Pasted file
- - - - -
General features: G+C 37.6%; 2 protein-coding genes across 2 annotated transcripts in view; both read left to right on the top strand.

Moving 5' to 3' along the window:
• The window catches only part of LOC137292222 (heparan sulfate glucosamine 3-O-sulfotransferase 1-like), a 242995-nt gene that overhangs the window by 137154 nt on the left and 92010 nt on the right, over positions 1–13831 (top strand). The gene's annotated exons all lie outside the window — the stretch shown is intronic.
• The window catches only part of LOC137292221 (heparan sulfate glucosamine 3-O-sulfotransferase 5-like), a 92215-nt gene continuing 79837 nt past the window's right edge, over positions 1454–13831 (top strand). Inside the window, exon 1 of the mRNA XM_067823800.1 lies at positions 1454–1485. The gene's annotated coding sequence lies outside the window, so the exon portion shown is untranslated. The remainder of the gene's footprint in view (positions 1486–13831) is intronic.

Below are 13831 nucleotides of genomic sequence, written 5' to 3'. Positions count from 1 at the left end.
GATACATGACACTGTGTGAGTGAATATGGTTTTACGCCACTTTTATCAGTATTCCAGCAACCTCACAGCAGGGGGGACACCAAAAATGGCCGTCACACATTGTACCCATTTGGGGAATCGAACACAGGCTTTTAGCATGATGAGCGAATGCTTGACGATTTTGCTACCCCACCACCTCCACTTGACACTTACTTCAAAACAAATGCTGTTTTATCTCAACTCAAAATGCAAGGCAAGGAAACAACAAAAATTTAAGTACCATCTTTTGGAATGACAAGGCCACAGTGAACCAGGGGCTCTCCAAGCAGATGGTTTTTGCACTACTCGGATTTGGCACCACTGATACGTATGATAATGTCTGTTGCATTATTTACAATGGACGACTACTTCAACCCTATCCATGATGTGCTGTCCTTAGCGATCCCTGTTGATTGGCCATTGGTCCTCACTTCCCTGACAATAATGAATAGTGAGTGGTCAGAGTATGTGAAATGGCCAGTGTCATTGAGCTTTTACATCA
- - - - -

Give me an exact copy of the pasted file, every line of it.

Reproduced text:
General features: G+C 37.6%; 2 protein-coding genes across 2 annotated transcripts in view; both read left to right on the top strand.

Moving 5' to 3' along the window:
• The window catches only part of LOC137292222 (heparan sulfate glucosamine 3-O-sulfotransferase 1-like), a 242995-nt gene that overhangs the window by 137154 nt on the left and 92010 nt on the right, over positions 1–13831 (top strand). The gene's annotated exons all lie outside the window — the stretch shown is intronic.
• The window catches only part of LOC137292221 (heparan sulfate glucosamine 3-O-sulfotransferase 5-like), a 92215-nt gene continuing 79837 nt past the window's right edge, over positions 1454–13831 (top strand). Inside the window, exon 1 of the mRNA XM_067823800.1 lies at positions 1454–1485. The gene's annotated coding sequence lies outside the window, so the exon portion shown is untranslated. The remainder of the gene's footprint in view (positions 1486–13831) is intronic.

Below are 13831 nucleotides of genomic sequence, written 5' to 3'. Positions count from 1 at the left end.
GATACATGACACTGTGTGAGTGAATATGGTTTTACGCCACTTTTATCAGTATTCCAGCAACCTCACAGCAGGGGGGACACCAAAAATGGCCGTCACACATTGTACCCATTTGGGGAATCGAACACAGGCTTTTAGCATGATGAGCGAATGCTTGACGATTTTGCTACCCCACCACCTCCACTTGACACTTACTTCAAAACAAATGCTGTTTTATCTCAACTCAAAATGCAAGGCAAGGAAACAACAAAAATTTAAGTACCATCTTTTGGAATGACAAGGCCACAGTGAACCAGGGGCTCTCCAAGCAGATGGTTTTTGCACTACTCGGATTTGGCACCACTGATACGTATGATAATGTCTGTTGCATTATTTACAATGGACGACTACTTCAACCCTATCCATGATGTGCTGTCCTTAGCGATCCCTGTTGATTGGCCATTGGTCCTCACTTCCCTGACAATAATGAATAGTGAGTGGTCAGAGTATGTGAAATGGCCAGTGTCATTGAGCTTTTACATCA